Interview Issue 2012: Author Christopher McDougall on Running Barefoot
Outside talks to the man who kick-started the minimalist revolution
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In 2008, writer Christopher McDougall set out to tell the story of a little-known American ultrarunning fanatic named Micah True—a.k.a. Caballo Blanco—and his quest to organize a race to showcase the extraordinary running culture of Mexico’s Tarahumara Indians. Somewhere along the way the resulting book, 2009’s Born to Run, became a revolutionary bestseller, introducing the masses to barefoot running. McDougall has since become the barefoot movement’s de facto leader (actor Peter Sarsgaard plans to direct a movie version of Born to Run) and an outspoken critic of the athletic-footwear industry, which he accuses of peddling the false idea that running is dangerous unless you do it in excessively cushioned shoes. (“The entire multibillion-dollar industry is based on a campaign not of facts, but of fear,” he writes on ChrisMcDougall.com. “Fear that if you don’t buy a $175 sneaker and replace it in three months, you’ll ruin your knees.”) But his real mission, he told Christopher Keyes, isn’t to destroy the shoe companies. He wants to change the way we run.
Congratulations, you’re now the most influential runner in America.
[Laughs.] That’s the sorry state of American running.
Well, isn’t it true? You’ve certainly changed the footwear industry.
I’d love to just scoop all the chips off the table and claim they’re mine, but the truth is that while I was working on the book, I felt like I was paddling into a big wave. Millions of people were in the same predicament I was in, just wanting to jog a couple of miles without getting hurt. If Born to Run hadn’t come out in 2009, something else would have come out in 2010.
Now you’re the movement’s top evangelizer, and not a reluctant one.
I try not to make it be about me, but as with all evangelizers, something transforms you and changes your life—you see people saying things that are dangerous, and it’s hard not to speak up. I'm very glad, though, that I wrote the book at a time when I was still discovering barefoot myself, as opposed to now, when I'd probably be much more foamy-mouthed and lighting Molotov cocktails.
Why is barefoot running so polarizing?
Once you’ve bought into something, it’s very difficult to hear that it’s useless. When I first made the switch, I had three new pairs of $120 Nike Vomeros. That’s $400 worth of shoes. I wanted desperately to believe that they were fine. And what you’re hearing just seems wrong. How can running barefoot be better than running on a nice cushioned shoe?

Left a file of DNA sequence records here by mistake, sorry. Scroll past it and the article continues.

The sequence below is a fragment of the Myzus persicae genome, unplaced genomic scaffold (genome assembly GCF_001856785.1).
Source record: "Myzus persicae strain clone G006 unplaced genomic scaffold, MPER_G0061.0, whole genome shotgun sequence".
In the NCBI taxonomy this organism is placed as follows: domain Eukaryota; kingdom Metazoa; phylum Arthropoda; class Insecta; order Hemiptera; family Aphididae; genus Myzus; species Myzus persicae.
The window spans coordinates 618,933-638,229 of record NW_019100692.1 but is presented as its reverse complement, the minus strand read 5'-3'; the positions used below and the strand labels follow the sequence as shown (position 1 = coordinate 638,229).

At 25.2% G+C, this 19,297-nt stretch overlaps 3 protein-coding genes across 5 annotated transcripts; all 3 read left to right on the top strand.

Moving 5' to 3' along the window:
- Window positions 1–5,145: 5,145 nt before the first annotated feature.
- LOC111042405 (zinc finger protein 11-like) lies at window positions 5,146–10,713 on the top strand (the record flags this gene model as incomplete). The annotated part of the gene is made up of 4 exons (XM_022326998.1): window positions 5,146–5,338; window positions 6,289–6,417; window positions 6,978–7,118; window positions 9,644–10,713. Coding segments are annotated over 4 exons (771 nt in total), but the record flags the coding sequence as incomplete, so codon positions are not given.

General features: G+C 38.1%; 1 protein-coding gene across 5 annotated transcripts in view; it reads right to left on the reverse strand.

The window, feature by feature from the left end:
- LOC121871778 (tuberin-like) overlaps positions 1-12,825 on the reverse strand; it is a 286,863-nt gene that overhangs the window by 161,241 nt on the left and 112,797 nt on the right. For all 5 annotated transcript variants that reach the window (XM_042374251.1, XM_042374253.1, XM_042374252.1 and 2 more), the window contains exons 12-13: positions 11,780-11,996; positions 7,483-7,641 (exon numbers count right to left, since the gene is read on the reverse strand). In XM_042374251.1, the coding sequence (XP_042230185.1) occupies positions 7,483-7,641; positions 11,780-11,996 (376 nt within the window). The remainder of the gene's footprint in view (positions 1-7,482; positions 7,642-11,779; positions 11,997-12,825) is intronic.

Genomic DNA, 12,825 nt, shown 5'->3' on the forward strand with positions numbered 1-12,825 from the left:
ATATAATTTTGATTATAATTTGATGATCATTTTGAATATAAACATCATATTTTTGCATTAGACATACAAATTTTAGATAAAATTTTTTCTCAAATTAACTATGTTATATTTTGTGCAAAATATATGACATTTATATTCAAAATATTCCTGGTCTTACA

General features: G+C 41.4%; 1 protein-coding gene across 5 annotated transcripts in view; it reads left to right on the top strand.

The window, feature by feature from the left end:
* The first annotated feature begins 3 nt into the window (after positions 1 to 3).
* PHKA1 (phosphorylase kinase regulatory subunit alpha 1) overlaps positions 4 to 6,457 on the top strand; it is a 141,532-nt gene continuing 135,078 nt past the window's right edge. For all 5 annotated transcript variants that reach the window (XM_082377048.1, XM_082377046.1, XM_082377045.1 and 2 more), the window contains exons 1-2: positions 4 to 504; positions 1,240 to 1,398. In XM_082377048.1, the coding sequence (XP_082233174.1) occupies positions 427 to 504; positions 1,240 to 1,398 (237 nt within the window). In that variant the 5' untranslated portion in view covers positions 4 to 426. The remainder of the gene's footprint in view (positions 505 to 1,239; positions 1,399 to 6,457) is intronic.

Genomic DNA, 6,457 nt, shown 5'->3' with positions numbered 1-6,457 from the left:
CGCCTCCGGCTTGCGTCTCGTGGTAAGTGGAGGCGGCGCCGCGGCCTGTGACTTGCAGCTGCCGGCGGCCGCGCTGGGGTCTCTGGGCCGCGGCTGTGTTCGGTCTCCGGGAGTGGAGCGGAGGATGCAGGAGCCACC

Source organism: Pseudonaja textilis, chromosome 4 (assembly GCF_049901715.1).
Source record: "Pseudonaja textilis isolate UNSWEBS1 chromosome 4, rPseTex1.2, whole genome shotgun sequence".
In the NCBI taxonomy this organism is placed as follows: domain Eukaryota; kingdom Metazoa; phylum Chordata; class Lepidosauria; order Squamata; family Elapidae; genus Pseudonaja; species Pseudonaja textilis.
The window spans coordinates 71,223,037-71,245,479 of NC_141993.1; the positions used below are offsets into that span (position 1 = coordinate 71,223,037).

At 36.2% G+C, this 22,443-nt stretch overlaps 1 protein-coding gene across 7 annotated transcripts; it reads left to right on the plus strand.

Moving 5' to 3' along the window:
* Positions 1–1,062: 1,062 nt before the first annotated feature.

You’ve been critical of the footwear industry for promoting that idea.
I was talking to a guy yesterday about the Brooks Cascadia, and my head was spinning. He was like, “Well, I got the Cascadia 6, and I think I’m gonna get the 7, but I don’t know about the 5.” And I’m like, “Dude, what the fuck? It’s all the same thing! Every six months they put a new number on it.” A little protection is fine; it’s when we got into the whole business of correction that things went askew.
Now every manufacturer has a minimalist shoe. Wouldn’t you call that progress?
A lot of these new shoes are excellent. But I see people wearing them and they’re still running the same way. And so the message is “buy” when what it should be is “learn.”
What do you think of the news that Vibram is being sued for making too many promises about its FiveFinger shoes?
It’s kind of frivolous. Why aren’t they filing the same lawsuit against the manufacturers of traditional shoes that have been making the same claims for 40 years? I know some of the Vibram people. I like them. I think they live what they sell. On the other hand, I don’t want to let them off the hook for playing the same marketing game all the other shoe manufacturers play. It’s possible they might have been suggesting more than they can prove.
Couldn’t people make that case about what you’re doing in talking about form as a cure-all? Your critics say the science isn’t there yet.
Sure, they can try. Fire away. But they’d have to explain to me why running, out of all the other movements on planet earth, is free from the laws of physics. If there’s a better way to throw a baseball, use chopsticks, or do a pirouette, why shouldn’t there be a better way, a more gentle way, to run? And if that form corresponds to something humans have been doing for two million years, that’s a pretty good amount of time testing.
One of the other criticisms is that, if people who have been running one way for so long suddenly switch their form, they’re now more prone to another kind of injury.
You’re right. You can’t do both. You can’t be trying to qualify for Boston and be doing a radical form overhaul at the same time. I’ll talk to people about form, and the first thing they’ll ask is, “Will I go slower? How will it affect my times?” I say, “Dude, honestly? I don’t think you’re going to the Olympics. Learn to do it right.”
The subject of your book, Micah True, went missing and died on a run recently in New Mexico. You were part of a search party of ultrarunners who went looking for him. Is it fair to say you wouldn’t have even been able to keep up on that run if you’d never met Caballo Blanco?
Oh yeah. Absolutely. I had given up on running. I don’t think I’d run a step for a couple of years before I met Caballo. He took me out for a run in Copper Canyon [in Mexico] and said, “Go home and practice.” It wasn’t my intention to actually do this stuff myself. I’m just a really happy by-product.
And now you’re like the Tony Robbins of running.
It’s getting hard to even articulate it without feeling like you should be in a Baptist church. You try to avoid phrases like “changed my life,” but there’s no other way to put it. I was heavier, frumpier, aging more quickly—kind of an average, slowly deteriorating middle-aged guy. Running changed everything.